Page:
Rethinking digital-enabled healthcare in a post-pandemic Australia
Digital information is essential for high quality customer experience in the Australian healthcare sector. Our community has been clear about what it expects from healthcare services today, and in the future.
The Australian healthcare sector embraced the digitisation of its services over the course of the pandemic.
We see three priorities for enabling the healthcare system to grow more resilient and improve our population’s health and health equity in years to come:
1. Enhance the consumer experience
2. Improve the work life of healthcare providers.
3. Reduce costs and provide better value care.
WHAT WE ARE SEEING
Navigating the healthcare system can be confusing and overwhelming. Several factors contribute to this problem, including a siloed health system that doesn’t enable effective interoperability between players in the health ecosystem. Patients complain about repeating their story each time they meet with a new practitioner within the system.
The lack of a single source of truth also leads to disempowered consumers. Collecting and sharing sensitive health data between practitioners, departments, and institutions is an obvious solution to this issue, but still a contentious one: who should have access to this data? What will this data be used for? How can we be sure this data won't be sold or used by anyone else?
Solving the issue of privacy in health data and making individuals comfortable with sharing this personal information could be a game changer. With consent and privacy laws changing, it is important that we factor in the needs of the health consumer in designing consent frameworks that have mutual and enduring value.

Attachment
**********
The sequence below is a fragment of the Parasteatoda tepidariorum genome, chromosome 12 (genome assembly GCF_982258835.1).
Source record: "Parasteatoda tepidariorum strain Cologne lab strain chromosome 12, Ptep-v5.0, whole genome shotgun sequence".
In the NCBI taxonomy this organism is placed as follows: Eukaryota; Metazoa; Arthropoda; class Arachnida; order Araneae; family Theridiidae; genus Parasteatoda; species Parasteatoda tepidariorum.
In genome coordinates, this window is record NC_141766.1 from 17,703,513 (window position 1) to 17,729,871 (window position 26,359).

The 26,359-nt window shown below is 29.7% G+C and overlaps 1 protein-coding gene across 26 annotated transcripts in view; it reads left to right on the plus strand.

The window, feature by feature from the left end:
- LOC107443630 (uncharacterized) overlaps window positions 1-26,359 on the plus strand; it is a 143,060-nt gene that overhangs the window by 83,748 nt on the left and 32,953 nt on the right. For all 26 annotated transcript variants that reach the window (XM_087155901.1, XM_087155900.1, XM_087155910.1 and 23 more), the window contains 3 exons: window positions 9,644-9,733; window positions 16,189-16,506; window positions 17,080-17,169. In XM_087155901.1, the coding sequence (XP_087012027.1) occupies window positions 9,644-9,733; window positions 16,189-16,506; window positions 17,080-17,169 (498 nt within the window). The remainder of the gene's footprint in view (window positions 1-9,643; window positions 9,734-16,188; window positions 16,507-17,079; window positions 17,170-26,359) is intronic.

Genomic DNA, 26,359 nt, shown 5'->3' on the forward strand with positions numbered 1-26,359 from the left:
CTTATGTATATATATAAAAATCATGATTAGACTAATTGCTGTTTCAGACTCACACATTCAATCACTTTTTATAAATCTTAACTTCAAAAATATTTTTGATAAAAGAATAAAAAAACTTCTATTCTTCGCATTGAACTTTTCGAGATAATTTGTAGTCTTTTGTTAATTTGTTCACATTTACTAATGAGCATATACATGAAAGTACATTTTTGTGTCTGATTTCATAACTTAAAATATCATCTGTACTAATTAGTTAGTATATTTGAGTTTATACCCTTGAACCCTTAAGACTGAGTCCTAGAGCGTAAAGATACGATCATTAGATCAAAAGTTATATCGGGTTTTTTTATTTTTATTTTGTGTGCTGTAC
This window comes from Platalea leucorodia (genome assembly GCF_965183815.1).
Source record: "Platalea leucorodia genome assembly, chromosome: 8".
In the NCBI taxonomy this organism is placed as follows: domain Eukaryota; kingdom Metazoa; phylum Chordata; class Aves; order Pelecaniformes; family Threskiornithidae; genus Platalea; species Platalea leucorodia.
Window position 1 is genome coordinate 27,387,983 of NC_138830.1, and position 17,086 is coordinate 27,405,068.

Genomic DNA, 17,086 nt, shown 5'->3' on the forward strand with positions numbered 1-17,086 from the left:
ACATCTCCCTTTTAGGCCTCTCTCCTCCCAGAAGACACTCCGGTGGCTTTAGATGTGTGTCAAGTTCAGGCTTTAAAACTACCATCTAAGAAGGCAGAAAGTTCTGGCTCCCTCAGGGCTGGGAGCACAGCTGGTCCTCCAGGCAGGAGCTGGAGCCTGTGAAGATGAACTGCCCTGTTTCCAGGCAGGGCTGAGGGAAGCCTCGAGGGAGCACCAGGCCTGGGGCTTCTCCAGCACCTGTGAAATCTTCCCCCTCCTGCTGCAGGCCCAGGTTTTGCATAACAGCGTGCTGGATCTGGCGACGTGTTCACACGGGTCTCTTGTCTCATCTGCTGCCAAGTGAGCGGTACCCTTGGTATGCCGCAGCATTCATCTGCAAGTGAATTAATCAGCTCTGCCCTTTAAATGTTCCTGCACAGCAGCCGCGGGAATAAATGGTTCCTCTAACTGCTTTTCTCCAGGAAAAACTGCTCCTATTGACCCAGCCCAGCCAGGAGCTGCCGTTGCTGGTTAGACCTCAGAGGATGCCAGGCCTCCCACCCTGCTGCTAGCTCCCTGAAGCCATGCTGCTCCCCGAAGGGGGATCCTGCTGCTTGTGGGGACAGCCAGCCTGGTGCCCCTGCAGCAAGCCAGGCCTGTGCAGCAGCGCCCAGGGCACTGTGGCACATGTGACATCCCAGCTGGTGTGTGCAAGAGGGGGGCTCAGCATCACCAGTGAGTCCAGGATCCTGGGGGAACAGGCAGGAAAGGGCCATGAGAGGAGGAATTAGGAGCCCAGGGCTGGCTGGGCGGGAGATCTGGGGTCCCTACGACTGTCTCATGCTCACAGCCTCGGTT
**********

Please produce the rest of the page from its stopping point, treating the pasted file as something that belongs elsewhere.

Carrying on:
Our health workers are overwhelmed and burnt out
Health workers have played an extraordinary role in managing the pressures of COVID-19 and keeping the health system operational. However, it hasn’t been without increasing fatigue, burnout and mental health issues driven by the greater workload and social isolation. International studies reported 43% of medical physicians felt burnt out prior to the pandemic, rising to 49% during the pandemic.
Looking ahead, Australia’s population is estimated to reach 35.9 million by 2050, with the proportion of people aged over 65 increasing by 6% to reach just under a quarter (22%) of the population.
Over the same period, the overall workforce participation rate is expected to decline from 66% to 64%. This decline, together with the expected growth in healthcare demand driven by an ageing population, will have a catalytic effect on the health system and its workers. Given current concerns about the added pressure and fatigue affecting health workers, the system cannot meet Australia’s future health needs in its current form.1
The system is unsustainable
Australia will be unable to afford the health system in its current form as our growing and ageing population continues to drive demand to unsustainable levels.
Based on Deloitte modelling of public and private hospital bed requirements from 2016 to 2036 first introduced in the Australia's Health Reimagined white paper, Australia must build a 375 acute bed hospital every month for the next 15 years to keep pace with demand and replace ageing stock.
Australia’s health system is heavily geared towards an acute, reactive system of treating illness. The capital requirements are substantial and even if the cost of infrastructure could be afforded, the operating costs and workforce requirements are unsustainable.
WHAT YOU CAN DO
There’s no shortage of papers and thought leadership on the future of health, often referencing the importance of data and technology as enablers. There’s no question on the significance of these factors, but the system needs to be designed around a new vision and a purposeful set of objectives.Australian healthcare must evolve with a clear intention to leverage data and technology, not simply lead with them.
The future of health starts with a reset of our system objectives based on the triple aim of healthcare: enhancing the consumer experience, improving the work life of healthcare providers and reducing costs and providing better value care. Some of the ways we can do this include empowering and engaging consumers, striving to meet individual needs, investing in equitable technology, focusing efforts on workforce experience, and uplifting the digital maturity of providers.
This perspective was written in collaboration with Rowena Frith, Deloitte Digital and Jeanne Ogilvie, Deloitte Digital
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